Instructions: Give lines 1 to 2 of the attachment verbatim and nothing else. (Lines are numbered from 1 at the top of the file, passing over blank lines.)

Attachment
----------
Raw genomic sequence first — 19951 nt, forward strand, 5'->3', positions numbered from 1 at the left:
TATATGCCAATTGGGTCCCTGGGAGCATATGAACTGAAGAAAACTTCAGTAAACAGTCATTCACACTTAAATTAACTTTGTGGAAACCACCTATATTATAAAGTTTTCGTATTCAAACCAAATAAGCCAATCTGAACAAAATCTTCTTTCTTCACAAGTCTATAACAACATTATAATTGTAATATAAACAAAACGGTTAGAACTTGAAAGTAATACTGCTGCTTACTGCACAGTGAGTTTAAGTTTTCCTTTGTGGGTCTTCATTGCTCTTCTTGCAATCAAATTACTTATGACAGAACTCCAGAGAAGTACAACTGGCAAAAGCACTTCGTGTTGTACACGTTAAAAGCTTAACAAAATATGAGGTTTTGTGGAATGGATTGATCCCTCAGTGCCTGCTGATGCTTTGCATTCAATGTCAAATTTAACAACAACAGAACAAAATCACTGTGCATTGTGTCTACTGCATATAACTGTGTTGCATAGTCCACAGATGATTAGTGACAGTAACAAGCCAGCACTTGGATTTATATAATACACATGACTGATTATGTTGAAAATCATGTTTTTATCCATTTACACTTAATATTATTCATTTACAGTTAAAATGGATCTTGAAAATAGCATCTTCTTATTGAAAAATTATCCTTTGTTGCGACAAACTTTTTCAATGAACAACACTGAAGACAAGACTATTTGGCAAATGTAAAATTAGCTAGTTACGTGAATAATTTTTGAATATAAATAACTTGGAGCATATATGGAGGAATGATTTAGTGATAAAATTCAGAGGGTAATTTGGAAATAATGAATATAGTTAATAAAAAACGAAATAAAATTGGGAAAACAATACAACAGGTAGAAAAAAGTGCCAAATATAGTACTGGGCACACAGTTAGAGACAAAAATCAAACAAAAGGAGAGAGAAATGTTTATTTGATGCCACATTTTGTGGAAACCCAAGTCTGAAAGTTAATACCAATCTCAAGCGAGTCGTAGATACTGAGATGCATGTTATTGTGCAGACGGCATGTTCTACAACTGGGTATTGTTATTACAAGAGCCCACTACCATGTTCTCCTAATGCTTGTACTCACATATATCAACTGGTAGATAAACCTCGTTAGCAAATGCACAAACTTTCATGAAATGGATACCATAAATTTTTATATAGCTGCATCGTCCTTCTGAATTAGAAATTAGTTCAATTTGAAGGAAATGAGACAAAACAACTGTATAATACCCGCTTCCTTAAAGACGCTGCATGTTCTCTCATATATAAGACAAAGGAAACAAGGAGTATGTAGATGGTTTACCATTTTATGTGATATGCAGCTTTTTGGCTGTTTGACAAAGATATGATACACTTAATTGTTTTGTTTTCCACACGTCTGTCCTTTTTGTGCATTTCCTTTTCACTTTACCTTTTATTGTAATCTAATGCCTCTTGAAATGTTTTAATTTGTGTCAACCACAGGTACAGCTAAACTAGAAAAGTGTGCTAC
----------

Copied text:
Raw genomic sequence first — 19951 nt, forward strand, 5'->3', positions numbered from 1 at the left:
TATATGCCAATTGGGTCCCTGGGAGCATATGAACTGAAGAAAACTTCAGTAAACAGTCATTCACACTTAAATTAACTTTGTGGAAACCACCTATATTATAAAGTTTTCGTATTCAAACCAAATAAGCCAATCTGAACAAAATCTTCTTTCTTCACAAGTCTATAACAACATTATAATTGTAATATAAACAAAACGGTTAGAACTTGAAAGTAATACTGCTGCTTACTGCACAGTGAGTTTAAGTTTTCCTTTGTGGGTCTTCATTGCTCTTCTTGCAATCAAATTACTTATGACAGAACTCCAGAGAAGTACAACTGGCAAAAGCACTTCGTGTTGTACACGTTAAAAGCTTAACAAAATATGAGGTTTTGTGGAATGGATTGATCCCTCAGTGCCTGCTGATGCTTTGCATTCAATGTCAAATTTAACAACAACAGAACAAAATCACTGTGCATTGTGTCTACTGCATATAACTGTGTTGCATAGTCCACAGATGATTAGTGACAGTAACAAGCCAGCACTTGGATTTATATAATACACATGACTGATTATGTTGAAAATCATGTTTTTATCCATTTACACTTAATATTATTCATTTACAGTTAAAATGGATCTTGAAAATAGCATCTTCTTATTGAAAAATTATCCTTTGTTGCGACAAACTTTTTCAATGAACAACACTGAAGACAAGACTATTTGGCAAATGTAAAATTAGCTAGTTACGTGAATAATTTTTGAATATAAATAACTTGGAGCATATATGGAGGAATGATTTAGTGATAAAATTCAGAGGGTAATTTGGAAATAATGAATATAGTTAATAAAAAACGAAATAAAATTGGGAAAACAATACAACAGGTAGAAAAAAGTGCCAAATATAGTACTGGGCACACAGTTAGAGACAAAAATCAAACAAAAGGAGAGAGAAATGTTTATTTGATGCCACATTTTGTGGAAACCCAAGTCTGAAAGTTAATACCAATCTCAAGCGAGTCGTAGATACTGAGATGCATGTTATTGTGCAGACGGCATGTTCTACAACTGGGTATTGTTATTACAAGAGCCCACTACCATGTTCTCCTAATGCTTGTACTCACATATATCAACTGGTAGATAAACCTCGTTAGCAAATGCACAAACTTTCATGAAATGGATACCATAAATTTTTATATAGCTGCATCGTCCTTCTGAATTAGAAATTAGTTCAATTTGAAGGAAATGAGACAAAACAACTGTATAATACCCGCTTCCTTAAAGACGCTGCATGTTCTCTCATATATAAGACAAAGGAAACAAGGAGTATGTAGATGGTTTACCATTTTATGTGATATGCAGCTTTTTGGCTGTTTGACAAAGATATGATACACTTAATTGTTTTGTTTTCCACACGTCTGTCCTTTTTGTGCATTTCCTTTTCACTTTACCTTTTATTGTAATCTAATGCCTCTTGAAATGTTTTAATTTGTGTCAACCACAGGTACAGCTAAACTAGAAAAGTGTGCTAC